Ethel Cain Reckons With Love, Violence, and Religion in Debut Album ‘Preacher’s Daughter’

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Photo: Helen Kirbo

Indie darling Ethel Cain has finally released her long-awaited debut album Preacher’s Daughter. The evocative album sees Cain leave all of herself in the album’s powerful choruses, focusing on her relationship with her mother, herself, and what it means to leave your home behind for good. On her journey, Cain grapples with love, violence, religion, and the way the three intersect.

The record opens with “Family Tree (Intro),” a vintage recording of a Southern preacher, whose identity is a topic of conjecture among fans, evangelizing the significance of the mother as an icon. The monologue sets the stage for the 13-track epic, set in 1991 and detailing the protagonist’s troubled relationship with religion, her former lover, her father (the titular preacher, a beloved community member even a decade after his death), and her eventual kidnapping and murder. The record then transitions to “American Teenager,” Cain’s third and final single for this album cycle. The track is a solidarity anthem reminiscent of classic arena rock with spiraling guitar cries and blood-pumping drums straight out of the ‘80s. 

“A House In Nebraska” is a slow, resonant ballad with cinematic, overwhelming imagery. Cain thinks of her ex-lover, Willoughby Tucker, who left town before the events of the record. She reflects on the good times they shared and longs for him to come home. She visits the abandoned house they would spend time in and imagine as their own, somewhere far away from their hometown of Shady Grove, Alabama. The crashing piano chords, echoing toms, and choir of guitars penetrate the atmosphere as Cain relays the story of herself and a mysterious partner’s short lives and the horrors they endure. The pain seeps through Cain’s vocal tone and is just as compelling as the narrative’s bombastic instrumentation. The final minute of the nearly eight-minute ballad is where the guitar solo starts, swaying powerfully with sharpness and rhythmic capacity reminiscent of timeworn rock stars.

“Western Nights” offers sonic commentary on the tumultuous relationship with the anonymous partner, with the singer committing to stand by them through anything, no matter the desperation and fear she feels and how little she has left to give to a counterpart so unstable. “Family Tree” embodies a slow-burning intensity as Cain reveals the deadly agency her persona wields, sowing strife within a complicated family network marked by violence on all fronts. “Hard Times” expands on that familial strife, with Cain admitting to fearing how desperately she wants to emulate the fatherly powers in her life who brought her harm. “Thoroughfare” is a refreshing country-inspired epic. The track switches it up by replacing the intensity of electric guitars with sweeping vocals, reverberating drums, acoustic guitars, and harmonica later in the song, creating a sonic collage that only becomes more intoxicating to listen to when the tambourine and scat-led jam session closes the nine-minute song out.

“Gibson Girl,” which is a reference to Charles Dana Gibson and the women he famously drew, examines sexuality and how patriarchal systems can lead to self-worth issues. She sings, “You wanna fuck me right now / You wanna see me on my knees / You wanna rip these clothes off / And hurt me.” The song balances an sultry and haunting atmosphere, sharing how Cain has now arrived in California with Isaiah, a character she met and became attracted to in the previous track. He begins to pimp her out in the back of strip clubs and feed her drugs regularly, resulting in her losing sense of reality.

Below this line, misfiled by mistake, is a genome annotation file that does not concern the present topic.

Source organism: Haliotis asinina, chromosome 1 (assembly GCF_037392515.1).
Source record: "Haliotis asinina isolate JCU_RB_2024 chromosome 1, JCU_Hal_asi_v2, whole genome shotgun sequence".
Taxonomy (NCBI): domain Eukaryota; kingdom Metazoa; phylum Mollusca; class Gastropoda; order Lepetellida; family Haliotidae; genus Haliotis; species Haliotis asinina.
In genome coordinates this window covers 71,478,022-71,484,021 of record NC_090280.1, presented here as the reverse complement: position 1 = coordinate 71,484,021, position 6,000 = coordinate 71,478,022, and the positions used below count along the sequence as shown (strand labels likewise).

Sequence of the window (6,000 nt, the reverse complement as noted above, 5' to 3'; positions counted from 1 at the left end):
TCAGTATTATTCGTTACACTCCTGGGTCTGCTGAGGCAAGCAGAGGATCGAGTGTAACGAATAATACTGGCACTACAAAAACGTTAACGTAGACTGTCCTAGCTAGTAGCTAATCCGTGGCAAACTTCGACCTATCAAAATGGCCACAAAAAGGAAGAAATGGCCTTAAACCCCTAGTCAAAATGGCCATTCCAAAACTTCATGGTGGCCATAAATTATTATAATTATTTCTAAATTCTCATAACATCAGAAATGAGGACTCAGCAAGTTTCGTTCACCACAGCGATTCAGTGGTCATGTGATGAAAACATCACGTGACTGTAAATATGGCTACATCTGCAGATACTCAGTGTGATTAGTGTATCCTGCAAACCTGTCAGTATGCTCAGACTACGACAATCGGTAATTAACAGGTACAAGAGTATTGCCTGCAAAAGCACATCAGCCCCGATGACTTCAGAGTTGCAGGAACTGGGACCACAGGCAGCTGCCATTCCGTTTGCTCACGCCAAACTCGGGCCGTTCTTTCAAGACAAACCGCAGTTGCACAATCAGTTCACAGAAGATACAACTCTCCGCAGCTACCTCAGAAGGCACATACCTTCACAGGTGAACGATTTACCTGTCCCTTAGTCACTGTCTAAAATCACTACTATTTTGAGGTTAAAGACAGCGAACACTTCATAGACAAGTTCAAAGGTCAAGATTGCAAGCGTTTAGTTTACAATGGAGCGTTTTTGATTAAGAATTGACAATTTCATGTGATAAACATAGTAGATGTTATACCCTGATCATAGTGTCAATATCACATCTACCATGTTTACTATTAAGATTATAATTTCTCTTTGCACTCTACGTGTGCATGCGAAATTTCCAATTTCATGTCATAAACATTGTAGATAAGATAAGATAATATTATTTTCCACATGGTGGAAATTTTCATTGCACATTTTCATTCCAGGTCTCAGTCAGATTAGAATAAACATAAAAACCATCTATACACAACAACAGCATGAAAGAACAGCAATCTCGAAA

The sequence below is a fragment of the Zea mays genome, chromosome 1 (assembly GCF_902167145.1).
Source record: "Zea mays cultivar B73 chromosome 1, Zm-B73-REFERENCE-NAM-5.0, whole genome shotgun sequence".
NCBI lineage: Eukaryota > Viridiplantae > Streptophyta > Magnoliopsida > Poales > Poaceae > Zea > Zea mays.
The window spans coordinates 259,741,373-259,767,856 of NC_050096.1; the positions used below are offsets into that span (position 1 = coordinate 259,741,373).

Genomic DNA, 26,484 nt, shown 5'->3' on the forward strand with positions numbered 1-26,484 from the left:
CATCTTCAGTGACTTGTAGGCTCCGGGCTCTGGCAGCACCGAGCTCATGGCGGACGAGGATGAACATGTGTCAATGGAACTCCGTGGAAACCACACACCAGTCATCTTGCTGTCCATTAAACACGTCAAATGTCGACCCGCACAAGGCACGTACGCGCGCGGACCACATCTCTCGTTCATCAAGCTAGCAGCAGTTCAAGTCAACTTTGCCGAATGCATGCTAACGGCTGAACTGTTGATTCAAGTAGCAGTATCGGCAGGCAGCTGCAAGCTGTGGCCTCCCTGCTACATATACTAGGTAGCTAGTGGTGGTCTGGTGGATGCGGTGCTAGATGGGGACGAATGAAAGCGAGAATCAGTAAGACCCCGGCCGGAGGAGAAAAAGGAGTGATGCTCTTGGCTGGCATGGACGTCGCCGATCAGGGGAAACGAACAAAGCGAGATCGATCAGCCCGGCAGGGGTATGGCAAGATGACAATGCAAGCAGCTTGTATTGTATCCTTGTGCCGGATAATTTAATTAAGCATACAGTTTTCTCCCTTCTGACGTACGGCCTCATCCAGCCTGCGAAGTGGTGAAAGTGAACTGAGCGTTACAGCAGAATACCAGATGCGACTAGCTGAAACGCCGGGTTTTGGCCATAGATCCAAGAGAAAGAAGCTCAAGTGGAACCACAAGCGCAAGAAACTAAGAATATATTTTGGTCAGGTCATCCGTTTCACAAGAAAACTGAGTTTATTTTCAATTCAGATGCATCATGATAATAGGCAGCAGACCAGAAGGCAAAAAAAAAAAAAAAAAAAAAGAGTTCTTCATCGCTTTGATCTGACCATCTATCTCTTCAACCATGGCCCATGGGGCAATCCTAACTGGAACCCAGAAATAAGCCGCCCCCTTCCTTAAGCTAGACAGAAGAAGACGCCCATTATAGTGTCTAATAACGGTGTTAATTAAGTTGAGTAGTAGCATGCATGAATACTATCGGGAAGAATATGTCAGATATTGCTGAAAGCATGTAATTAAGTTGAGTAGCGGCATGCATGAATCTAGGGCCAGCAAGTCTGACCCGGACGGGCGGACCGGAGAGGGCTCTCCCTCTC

On “Ptolemaea,” the record’s heaviest track, Cain begins to hallucinate and confronts the darkness she feels surrounding her. After the thrashing and gut-punching climax, the record breaks into two distinct, back-to-back instrumental compositions. “August Underground” is a doom-ambient track featuring humming, low-register guitars, and alluring vocalizations. “Televangelism” features pearlescent piano melodies, echoing as if they’re being played in a chasmal church and soundtracking Cain’s ascension into Heaven. Unfortunately, the experience is interrupted as the sound of a tape hissing grows and overtakes the song, casting a shade of artificiality on the otherwise celestial composition.

The album’s second-to-last track, “Sun Bleaches Flies,” is another power ballad where Cain laments her detachment from faith and community. She contemplates how she will fight the demons that have stained her existence and how she will rescue herself from the pain of the past and present. Cain ultimately makes peace with her death and reflects on her life, family, and the man she never stopped loving, Willoughby. The journey finally ends on an unbearable sad note with “Strangers.” After being murdered and cannibalized by Isaiah, Cain says her final goodbye to her mother from beyond the grave. She sings, “When my mother sees me on the side / Of a milk carton in Winn-Dixie’s dairy aisle / She’ll cry and wait up for me.” Over splendid guitar riffs and moody cymbal crashes, she asks listeners, “Am I making you feel sick?”

Preacher’s Daughter is a laborious achievement, demonstrating Cain’s innovation and mastery for bringing contrasting elements of ambient, slowcore, classic rock, sexuality, violence, and religion into one epic package. The record is musically inventive and emotionally shuddering, producing a crater-deep impact that commands your attention.

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